In an earlier post, I provided some of the raw data from early post-NT Christian writers proving their belief in the divinity of Jesus well before the Council of Nicea. I included one reference by the Roman governor Pliny the Younger who noted that Christians gave worship to Jesus as "to a God." I was remiss in that I left out two other pagan witnesses to this belief.
Lucian of Samosata
Lucian was a Greek satirist who turned his sharp wit on Christians around 165-75 AD. Mocking them for their belief, he stated:
The Christians . . . worship a man to this day--the distinguished personage who introduced their novel rites, and was crucified on that account. . . . [It] was impressed on them by their original lawgiver that they are all brothers, from the moment that they are converted, and deny the gods of Greece, and worship the crucified sage, and live after his laws.
Lucian, The Passing of Peregrinus, trans. A.M. Harmon, at 11.
By noting the Christian worship of the man Jesus, Lucian adds further evidence that the early Christians viewed Jesus as divine, both God and man. This is especially true when one considers the Jewish roots of Christianity and Christianity's continuing insistance that it was monotheistic. One does not worship what is not divine. In Christianity as well as Judaism, God alone was worthy of worship.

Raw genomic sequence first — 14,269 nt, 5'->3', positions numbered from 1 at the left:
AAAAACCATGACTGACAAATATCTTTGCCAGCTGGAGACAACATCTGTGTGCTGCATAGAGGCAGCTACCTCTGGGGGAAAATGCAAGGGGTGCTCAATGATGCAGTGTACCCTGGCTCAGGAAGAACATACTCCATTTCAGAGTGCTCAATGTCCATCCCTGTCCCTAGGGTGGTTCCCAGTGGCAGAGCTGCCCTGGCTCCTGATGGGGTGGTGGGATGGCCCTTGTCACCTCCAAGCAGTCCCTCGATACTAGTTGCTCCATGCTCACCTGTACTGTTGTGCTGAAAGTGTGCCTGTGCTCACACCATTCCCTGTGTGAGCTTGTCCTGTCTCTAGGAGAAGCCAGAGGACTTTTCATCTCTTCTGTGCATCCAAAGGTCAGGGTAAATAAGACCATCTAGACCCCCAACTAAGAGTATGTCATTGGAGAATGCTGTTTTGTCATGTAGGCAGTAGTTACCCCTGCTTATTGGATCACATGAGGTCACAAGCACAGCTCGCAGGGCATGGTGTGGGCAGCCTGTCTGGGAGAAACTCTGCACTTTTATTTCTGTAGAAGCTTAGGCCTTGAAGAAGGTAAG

Celsus, Roman Philosopher
Celsus was a pagan philosopher active about the same time as Lucian. He wrote a book called True Reason as an assault against Christianity in 178 AD. The work is unfortunately lost to us, but a few decades later a Christian apologist wrote a response to it, thankfully preserving much of Celsus' argument. One of his arguments is that Christians were not true monotheists.
Now, if the Christians worshiped only one God, they might have reason on their side. But as a matter of fact they worship a man who appeared only recently. They do not consider what they are doing a breach of monontheism; rather, they think it perfectly consistent to worship the great God and to worship his servant as God.
Celsus, On the True Doctrine: A Discource Against the Christians, trns. R. Joseph Hoffman, at 116.
So, there are two more non-Christian early witnesses to the early Christian belief in the divinity of Jesus.